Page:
Re: justifying histology FTE

From:Ross Stapf

I am about to fight this battle here as well.  I can't guarantee this will work, but I will find out in a few months.

1.  Keep accurate statistics.  I document Blocks, Slides, Immuno's, Special Stains, and Turn Around Time.  For years there were complaints that slides weren't getting out fast enough.  We established a threshold and now have statistics that prove that at least on a monthly average we are meeting the established times.  Some of this is computerized some is manual and some is calculated using a combination of methods.

2.  Get the Pathologists behind your efforts.  The Pathologists are ordering all of these slides for a reason.  Prove to them that you are doing a good job and help them to understand that less people means slides will get out later, and more people means slides will get out sooner.  They have the most interest in getting quality slides quickly.  If they cannot be convinced to use their influence to help you get more people then you will have a much harder time with administration.

3.  Get the revenue figures.  If your Histology lab is turning a profit and the profit is increasing while FTE's are staying the same, you will have more bargaining power.  If not, you will really need the Pathologist's behind you ready to fight for you.

Here we have had a 70% increase in the number of slides produced per month since Jan 2001 and a 85% increase in the number of immuno's produced per month since Feb 2002.  Since Jan 2001 we have only gained 1 FTE, although we do now send out Cytology Prep to a reference lab freeing up  an FTE.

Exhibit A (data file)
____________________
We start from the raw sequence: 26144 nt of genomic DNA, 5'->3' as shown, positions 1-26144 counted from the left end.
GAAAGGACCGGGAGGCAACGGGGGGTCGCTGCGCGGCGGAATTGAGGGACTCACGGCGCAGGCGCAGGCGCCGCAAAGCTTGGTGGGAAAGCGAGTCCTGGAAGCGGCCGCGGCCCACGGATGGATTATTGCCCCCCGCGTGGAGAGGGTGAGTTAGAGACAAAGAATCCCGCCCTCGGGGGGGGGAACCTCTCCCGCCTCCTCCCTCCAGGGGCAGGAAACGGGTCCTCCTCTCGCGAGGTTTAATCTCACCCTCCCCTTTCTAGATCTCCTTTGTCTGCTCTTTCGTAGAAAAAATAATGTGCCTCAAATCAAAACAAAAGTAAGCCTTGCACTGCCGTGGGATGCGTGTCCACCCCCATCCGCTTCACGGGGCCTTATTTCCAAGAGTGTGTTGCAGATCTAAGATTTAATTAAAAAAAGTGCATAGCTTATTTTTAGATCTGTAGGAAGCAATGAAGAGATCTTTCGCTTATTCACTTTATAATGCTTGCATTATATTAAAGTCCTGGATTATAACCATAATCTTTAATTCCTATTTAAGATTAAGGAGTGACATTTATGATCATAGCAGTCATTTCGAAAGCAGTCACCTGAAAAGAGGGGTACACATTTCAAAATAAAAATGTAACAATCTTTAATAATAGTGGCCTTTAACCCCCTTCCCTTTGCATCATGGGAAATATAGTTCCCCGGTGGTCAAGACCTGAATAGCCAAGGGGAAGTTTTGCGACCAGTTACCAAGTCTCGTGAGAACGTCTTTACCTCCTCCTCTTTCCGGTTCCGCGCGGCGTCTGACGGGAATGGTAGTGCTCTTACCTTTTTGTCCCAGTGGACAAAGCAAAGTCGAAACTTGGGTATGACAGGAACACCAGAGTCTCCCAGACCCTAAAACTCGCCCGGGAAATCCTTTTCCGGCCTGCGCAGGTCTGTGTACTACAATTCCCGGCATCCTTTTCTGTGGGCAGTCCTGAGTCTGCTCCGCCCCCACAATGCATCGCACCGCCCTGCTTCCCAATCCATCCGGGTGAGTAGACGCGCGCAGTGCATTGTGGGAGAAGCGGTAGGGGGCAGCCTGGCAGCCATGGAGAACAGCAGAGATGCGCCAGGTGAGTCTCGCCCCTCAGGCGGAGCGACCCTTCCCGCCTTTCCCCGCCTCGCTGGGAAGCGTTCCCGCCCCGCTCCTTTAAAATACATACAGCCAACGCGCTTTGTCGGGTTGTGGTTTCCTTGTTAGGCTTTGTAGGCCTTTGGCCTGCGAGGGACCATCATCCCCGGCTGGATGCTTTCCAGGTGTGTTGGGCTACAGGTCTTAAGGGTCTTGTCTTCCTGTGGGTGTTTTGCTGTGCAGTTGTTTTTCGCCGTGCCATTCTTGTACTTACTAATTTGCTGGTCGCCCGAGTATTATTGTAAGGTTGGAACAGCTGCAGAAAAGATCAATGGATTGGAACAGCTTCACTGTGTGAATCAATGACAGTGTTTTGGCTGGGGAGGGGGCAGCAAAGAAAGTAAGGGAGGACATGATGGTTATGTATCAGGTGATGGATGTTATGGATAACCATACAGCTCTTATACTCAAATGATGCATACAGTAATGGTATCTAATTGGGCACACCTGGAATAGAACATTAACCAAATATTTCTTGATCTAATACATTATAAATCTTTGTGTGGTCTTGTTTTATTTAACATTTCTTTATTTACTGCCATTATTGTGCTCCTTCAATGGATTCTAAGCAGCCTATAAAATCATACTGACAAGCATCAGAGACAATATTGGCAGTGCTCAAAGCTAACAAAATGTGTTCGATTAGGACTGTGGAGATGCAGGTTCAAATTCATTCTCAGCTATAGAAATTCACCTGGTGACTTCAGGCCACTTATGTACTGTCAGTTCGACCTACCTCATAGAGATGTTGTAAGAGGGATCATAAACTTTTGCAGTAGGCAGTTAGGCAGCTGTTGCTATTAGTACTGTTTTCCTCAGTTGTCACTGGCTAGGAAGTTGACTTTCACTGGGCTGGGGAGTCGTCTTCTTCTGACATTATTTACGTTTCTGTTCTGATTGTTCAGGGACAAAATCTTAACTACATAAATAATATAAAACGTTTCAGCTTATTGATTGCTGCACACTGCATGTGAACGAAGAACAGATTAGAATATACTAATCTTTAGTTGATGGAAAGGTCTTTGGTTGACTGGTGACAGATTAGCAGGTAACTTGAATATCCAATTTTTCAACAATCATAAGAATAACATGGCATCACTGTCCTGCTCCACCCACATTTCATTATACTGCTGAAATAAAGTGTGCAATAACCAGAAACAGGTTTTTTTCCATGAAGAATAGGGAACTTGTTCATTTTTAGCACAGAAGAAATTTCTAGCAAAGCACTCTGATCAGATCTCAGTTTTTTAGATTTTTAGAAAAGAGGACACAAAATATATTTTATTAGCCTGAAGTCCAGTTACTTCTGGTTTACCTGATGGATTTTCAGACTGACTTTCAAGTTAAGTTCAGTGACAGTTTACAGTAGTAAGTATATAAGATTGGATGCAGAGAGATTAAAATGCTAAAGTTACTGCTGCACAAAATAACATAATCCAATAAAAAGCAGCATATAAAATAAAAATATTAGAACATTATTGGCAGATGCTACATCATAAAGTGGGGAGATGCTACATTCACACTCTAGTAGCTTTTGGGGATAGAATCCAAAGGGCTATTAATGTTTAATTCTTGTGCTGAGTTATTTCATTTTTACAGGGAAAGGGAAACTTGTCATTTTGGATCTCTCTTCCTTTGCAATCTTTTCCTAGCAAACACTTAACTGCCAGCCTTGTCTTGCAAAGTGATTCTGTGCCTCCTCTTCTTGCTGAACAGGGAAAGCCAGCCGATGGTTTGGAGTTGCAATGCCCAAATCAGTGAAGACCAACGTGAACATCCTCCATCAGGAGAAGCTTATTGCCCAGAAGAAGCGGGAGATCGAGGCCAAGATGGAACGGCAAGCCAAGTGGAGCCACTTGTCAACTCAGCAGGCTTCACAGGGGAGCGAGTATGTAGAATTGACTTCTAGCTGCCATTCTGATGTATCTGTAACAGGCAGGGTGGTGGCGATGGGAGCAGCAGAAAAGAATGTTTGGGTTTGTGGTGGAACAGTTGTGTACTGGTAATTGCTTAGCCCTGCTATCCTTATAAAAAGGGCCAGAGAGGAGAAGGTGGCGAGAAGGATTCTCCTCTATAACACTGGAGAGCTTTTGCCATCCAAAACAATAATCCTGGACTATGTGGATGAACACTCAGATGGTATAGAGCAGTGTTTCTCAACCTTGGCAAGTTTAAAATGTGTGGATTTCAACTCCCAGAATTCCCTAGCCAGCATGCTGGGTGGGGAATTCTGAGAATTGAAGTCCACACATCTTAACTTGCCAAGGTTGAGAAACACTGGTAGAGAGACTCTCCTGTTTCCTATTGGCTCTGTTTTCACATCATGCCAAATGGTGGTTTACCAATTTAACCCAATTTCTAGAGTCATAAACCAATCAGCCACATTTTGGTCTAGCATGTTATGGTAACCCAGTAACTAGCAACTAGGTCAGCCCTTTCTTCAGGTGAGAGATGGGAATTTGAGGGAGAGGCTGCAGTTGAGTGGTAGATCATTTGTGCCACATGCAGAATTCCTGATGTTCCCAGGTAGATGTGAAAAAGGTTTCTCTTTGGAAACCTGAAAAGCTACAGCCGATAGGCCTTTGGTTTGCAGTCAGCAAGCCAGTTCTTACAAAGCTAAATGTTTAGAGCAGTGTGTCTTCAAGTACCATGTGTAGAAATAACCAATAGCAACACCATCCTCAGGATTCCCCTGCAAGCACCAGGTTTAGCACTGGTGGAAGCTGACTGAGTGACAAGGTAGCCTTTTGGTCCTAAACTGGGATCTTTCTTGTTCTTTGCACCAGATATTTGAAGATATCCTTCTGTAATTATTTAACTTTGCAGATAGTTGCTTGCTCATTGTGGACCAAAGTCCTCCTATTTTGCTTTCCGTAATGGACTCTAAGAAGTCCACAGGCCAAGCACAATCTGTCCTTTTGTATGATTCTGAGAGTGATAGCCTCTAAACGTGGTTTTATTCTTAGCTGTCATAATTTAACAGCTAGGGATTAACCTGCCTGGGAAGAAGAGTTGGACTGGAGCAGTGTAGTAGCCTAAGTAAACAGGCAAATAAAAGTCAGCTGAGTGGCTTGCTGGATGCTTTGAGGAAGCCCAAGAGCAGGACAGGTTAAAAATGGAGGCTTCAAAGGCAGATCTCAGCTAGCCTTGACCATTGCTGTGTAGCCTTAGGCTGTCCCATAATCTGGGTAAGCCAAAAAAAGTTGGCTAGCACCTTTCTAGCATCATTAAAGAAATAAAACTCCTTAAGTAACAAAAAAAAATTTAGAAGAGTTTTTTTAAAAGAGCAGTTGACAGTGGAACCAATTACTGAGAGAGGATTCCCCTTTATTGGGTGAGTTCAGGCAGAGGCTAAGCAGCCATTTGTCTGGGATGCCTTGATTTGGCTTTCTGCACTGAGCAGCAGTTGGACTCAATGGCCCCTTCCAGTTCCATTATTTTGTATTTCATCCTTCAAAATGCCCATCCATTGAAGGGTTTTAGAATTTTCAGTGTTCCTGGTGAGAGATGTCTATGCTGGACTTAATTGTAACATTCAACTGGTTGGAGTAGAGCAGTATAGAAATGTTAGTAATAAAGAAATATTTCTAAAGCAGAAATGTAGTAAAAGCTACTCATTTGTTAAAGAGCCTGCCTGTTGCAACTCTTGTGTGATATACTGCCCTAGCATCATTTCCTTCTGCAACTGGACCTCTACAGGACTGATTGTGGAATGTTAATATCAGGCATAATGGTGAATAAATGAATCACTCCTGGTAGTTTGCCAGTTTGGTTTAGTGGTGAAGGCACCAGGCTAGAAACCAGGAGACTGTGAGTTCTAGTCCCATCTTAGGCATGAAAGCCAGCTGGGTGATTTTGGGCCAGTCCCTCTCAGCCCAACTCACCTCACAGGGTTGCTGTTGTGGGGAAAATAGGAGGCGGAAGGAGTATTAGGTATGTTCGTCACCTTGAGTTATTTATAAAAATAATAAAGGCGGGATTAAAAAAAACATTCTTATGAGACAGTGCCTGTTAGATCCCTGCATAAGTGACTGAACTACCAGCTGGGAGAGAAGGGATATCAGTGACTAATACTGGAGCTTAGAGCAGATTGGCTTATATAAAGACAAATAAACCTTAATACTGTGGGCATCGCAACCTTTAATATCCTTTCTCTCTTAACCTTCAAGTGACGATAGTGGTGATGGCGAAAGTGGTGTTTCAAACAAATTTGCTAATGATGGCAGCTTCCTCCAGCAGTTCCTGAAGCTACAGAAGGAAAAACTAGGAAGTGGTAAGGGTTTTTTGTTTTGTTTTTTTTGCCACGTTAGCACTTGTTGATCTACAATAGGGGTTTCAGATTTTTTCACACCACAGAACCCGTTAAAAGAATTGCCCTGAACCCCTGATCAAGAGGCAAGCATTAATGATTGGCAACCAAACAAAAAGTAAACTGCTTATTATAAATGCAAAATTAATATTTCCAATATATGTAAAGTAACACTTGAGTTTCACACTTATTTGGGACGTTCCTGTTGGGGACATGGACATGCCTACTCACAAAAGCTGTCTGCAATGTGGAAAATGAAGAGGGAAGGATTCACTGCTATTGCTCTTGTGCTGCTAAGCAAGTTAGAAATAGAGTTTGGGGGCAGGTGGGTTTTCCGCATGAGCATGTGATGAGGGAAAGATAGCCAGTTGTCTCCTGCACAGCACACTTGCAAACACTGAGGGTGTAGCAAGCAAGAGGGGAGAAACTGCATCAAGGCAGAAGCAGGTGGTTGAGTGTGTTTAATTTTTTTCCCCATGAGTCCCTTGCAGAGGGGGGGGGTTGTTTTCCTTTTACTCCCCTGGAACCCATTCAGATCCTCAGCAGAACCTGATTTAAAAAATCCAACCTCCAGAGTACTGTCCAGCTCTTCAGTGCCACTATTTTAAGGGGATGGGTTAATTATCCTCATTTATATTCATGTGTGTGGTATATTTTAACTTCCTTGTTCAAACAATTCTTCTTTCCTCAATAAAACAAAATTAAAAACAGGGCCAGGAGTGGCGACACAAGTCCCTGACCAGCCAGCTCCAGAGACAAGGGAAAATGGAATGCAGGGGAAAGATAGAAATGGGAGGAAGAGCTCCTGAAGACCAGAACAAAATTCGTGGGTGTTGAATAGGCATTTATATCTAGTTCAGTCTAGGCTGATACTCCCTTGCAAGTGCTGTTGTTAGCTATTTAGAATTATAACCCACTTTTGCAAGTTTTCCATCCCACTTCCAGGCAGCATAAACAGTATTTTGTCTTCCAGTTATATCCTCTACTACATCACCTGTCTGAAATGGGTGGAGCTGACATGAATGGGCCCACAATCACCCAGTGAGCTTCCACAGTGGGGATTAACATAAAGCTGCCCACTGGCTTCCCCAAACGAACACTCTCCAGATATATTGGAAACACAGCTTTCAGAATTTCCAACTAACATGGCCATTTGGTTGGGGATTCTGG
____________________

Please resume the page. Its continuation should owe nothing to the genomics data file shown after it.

If you can't get another person, be creative.  Maybe there is an aspect of the work that can be sent out or automated or assigned to the Secretaries (slide and/or block filing).

And if nothing works, all of the experience gained in getting all of this information together and trying to justify an FTE will come in very handy and may help you get more money in your next job :)

Ross Stapf
Histology Supervisor
Washington Adventist Hospital
Takoma Park MD

>>> Claye Clyatt  04/15/03 06:35AM >>>
I agree this is a problem.  We often get requests to cut up to 10 blanks on every block of huge cases which can take 1-2 techs an entire day to complete.  There is no billing code for recuts for any reason.  These recuts are always on old cases that I am told are required for studies associated with certification of our children's hospital.  This makes us look like we are doing nothing when we are really pulling our hair out.  Our routine work must be completed on time while we are tied up with this kind of non-billable work.  We also have extra workload doing recuts for consult cases.  Our pathologist do not send out blocks because they often are not returned.  So we cut numerous additional slides for someone else to perform billable tests.

What's the solution?

Claye

Claye Clyatt
Chief Histotechnologist
Department of Pathology 
Room #BF119
Medical College of Georgia
Augusta, Ga 30912
office   (706) 721-3630
pager  (706) 721-7243-1132
e-mail: cclyatt@mail.mcg.edu 


>>>  04/14/03 05:34PM >>>
       
       Hello Histonetters,

       I was wandering what or how some of you are justifying your FTE?  We 
use to do workload for justification showing how many blocks/slides/stains 
are being done in the histology lab, but now all that is being asked for is 
billable test. This by no means justifies FTE.  Ex: we can have one billable 
test but this one test can include as many as 10 or more blocks and slides. 
They are wanting to decrease hours and/or even take away one FTE and one 
part-timer. There is no-way our workload will get down with only two=20
employees. And for some reason Administration does not seem to care about 
our/my patients. It seems as though the bottom line is $$$$. Any input would 
be appreciated!


       Thanks,
       Amy  






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